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Wednesday, August 6, 2014

it isn't that easy




"I used to think the power of words was inexhaustible,
That how we said the world
          was how it was, and how it would be.
I used to imagine that word-sway and word-thunder
Would silence the Silence and all that,
That worlds were the Word,
That language could lead us inexplicably to grace,
As though it were geographical.
I used to think these things when I was young.
            I still do."

- Charles Wright


{source}


I've been thinking about the poems of Charles Wright a lot lately. I think it's safe to say I've read almost everything he's written. Nearly all. I'd be reading his poetry even if he hadn't been appointed the U.S. poet laureate. 

From a piece on the PBS Newshour:

“Most of my poems start with me looking out the window or sitting in the backyard as dusk comes down, and what that sort of translates into — into my thinking at the moment,” Wright said. “We have more to say when we’re younger. We have better things to say when we’re older, not necessarily more.”



And also:


“I’m very attuned to what I look at, and landscape is something that’s quite ravishing to me and seductive. And I’m always looking at and thinking about how the exterior landscape reflects the interior and vice versa. And almost all my poems begin with something I’ve seen, something observed as opposed to some idea I have for a poem.” He went on to say, “I’m a closet painter, but I can’t paint, and so I’m stuck with what I have, which is language.”






And this:

“Well I would actually prefer all my work to be anonymous and to be discovered in a monastery about 500 years from now.”


Well, that sounds about right. 





I would have to say that Charles Wright has been one of my influences. He fits right in with Helene Cixous, Clarice Lispector, Kristjana Gunnars, Tim Lilburn, Rumi Adam Zagajewski and others. His words aren't always soothing, but his tone is. The persistence of thought. "Doggedly sur le motif," which must be his words on Cezanne but I can't find them at present.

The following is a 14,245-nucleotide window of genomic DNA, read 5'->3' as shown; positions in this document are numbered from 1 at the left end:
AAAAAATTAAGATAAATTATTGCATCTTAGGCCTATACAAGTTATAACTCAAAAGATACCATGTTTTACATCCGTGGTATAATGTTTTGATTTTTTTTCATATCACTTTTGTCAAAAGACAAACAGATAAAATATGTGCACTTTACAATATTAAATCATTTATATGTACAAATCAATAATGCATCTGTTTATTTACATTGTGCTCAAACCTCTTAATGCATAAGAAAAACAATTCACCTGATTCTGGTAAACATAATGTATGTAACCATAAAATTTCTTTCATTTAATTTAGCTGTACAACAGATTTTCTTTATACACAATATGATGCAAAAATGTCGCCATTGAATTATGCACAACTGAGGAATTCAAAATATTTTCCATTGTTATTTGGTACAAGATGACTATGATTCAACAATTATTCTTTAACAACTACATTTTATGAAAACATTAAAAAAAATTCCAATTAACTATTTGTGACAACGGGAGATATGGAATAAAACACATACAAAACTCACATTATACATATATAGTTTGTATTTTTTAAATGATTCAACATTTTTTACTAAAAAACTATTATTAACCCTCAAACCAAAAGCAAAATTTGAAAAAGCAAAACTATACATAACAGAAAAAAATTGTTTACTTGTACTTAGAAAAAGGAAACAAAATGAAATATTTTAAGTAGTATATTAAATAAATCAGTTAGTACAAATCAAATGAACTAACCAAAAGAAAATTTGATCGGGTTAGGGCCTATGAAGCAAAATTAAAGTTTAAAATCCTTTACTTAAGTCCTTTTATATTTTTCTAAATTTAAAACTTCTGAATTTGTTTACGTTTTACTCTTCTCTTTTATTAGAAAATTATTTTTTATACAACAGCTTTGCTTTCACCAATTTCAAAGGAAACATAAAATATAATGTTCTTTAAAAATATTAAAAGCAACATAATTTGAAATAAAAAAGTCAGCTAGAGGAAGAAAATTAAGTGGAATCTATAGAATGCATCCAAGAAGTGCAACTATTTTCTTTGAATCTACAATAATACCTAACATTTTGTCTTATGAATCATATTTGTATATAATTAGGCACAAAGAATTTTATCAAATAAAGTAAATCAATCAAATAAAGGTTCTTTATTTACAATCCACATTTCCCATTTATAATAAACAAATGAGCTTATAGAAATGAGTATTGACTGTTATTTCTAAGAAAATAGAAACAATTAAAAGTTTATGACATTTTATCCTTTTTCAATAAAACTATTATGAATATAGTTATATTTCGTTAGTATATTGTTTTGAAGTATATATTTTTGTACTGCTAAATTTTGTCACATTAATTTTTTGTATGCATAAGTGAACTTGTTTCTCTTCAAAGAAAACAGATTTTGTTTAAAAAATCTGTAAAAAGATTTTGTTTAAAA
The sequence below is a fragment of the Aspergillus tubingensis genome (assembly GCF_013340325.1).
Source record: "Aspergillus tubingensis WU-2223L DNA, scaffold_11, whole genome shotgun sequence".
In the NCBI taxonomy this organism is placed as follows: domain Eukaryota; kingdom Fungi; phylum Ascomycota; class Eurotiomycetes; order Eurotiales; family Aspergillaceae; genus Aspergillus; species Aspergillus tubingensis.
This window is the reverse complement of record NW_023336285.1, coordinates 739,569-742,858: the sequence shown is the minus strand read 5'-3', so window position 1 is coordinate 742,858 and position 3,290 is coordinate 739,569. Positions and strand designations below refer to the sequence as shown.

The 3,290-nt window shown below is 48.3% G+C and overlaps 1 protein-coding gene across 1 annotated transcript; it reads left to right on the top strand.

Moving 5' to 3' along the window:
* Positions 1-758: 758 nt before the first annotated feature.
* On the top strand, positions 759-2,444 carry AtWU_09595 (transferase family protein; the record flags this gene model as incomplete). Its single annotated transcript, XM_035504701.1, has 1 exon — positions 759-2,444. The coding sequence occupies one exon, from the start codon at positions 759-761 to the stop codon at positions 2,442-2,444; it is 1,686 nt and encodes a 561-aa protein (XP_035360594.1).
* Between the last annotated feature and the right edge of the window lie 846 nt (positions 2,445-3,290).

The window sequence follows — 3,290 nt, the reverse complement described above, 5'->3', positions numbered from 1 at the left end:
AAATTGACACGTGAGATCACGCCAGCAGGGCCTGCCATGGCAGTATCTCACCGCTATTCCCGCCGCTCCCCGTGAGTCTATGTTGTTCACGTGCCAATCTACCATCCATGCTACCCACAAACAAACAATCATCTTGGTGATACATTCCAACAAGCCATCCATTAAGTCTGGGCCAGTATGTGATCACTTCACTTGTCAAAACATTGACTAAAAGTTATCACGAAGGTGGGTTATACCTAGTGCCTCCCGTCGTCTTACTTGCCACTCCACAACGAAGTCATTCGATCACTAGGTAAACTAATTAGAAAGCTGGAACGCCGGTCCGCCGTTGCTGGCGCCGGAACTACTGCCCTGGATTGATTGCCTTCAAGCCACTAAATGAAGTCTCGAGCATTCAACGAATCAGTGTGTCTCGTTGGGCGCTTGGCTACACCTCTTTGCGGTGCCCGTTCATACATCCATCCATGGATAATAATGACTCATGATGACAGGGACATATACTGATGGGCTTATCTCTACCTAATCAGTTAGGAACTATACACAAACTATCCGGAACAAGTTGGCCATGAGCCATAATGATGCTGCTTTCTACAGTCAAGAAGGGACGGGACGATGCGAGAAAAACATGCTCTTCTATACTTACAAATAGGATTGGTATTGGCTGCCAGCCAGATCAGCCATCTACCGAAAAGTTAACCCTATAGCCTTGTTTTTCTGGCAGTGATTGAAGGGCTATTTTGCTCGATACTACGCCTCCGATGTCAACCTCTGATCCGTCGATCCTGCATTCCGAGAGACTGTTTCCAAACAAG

How many years have I been sitting in my own backyard, reading Charles Wright's musings often from his backyard? And also, about art. Quite honestly, I think for me he's one of the few poets who gets the whole 'writing about art' thing right. Never pretentious, he's just feeling his way into the work. And besides:

"The poem is a self-portrait
                                             always, no matter what mask
You take off and put back on."



"I have tried to devote myself to simplicity," he says in his latest book, Caribou Poems. "But it isn't that easy."







And it isn't that easy, but let's go on trying anyway.






When you take down all the Charles Wright books you happen to own off your shelf, and you start flipping through them some early morning, late summer, you might start to wish you'd been a different writer, a different poet yourself. A better one. More consistent, less full of doubt. More dogged. True to your themes. Beautifully relentless.

Of course, it's not possible to go back, just forward, always forward.

But I can't help wishing I'd sat in my backyard more, looked out the window more in winter, though I've done what I could I suppose.

Last night, I came home from work, nearly 10pm. A little past dusk. Dragged Rob and Chloe out there, talked for a bit. Ace there also. I told them about some of the encounters I had at the library on my shift, how it ended with a really tall guy, regular customer, giving me half a hug and saying thanks for being so sweet to me. Earlier, I'd asked him if he was okay, just that, because he seemed unwell, not his usual self, as though he was inhabiting a slightly different dimension. Reminding me that all the people are poetry, in some way, some form.




And so here's the yard, again, which changes every day, summer and winter. So much to observe, the impulse is not to take your eyes off of it. But, oh yes, life intervenes. As it must. 


The peonies, after blooming:




My view when I'm reading or writing out there:









Last breaths:








Bright beginnings:





The poppies grown from seeds, opening, closing:







Along the back fence:






The cherries, ripening:









4 comments:

  1. Have read very little of Charles Wright, but love "Clear Night." Lovely post! Toward simplicity.

    ReplyDelete
  2. Attuned is an understatement when it comes to your words and images, Shawna.

    ReplyDelete
    Replies
    1. What a nice thing to say! Thanks, Susan.

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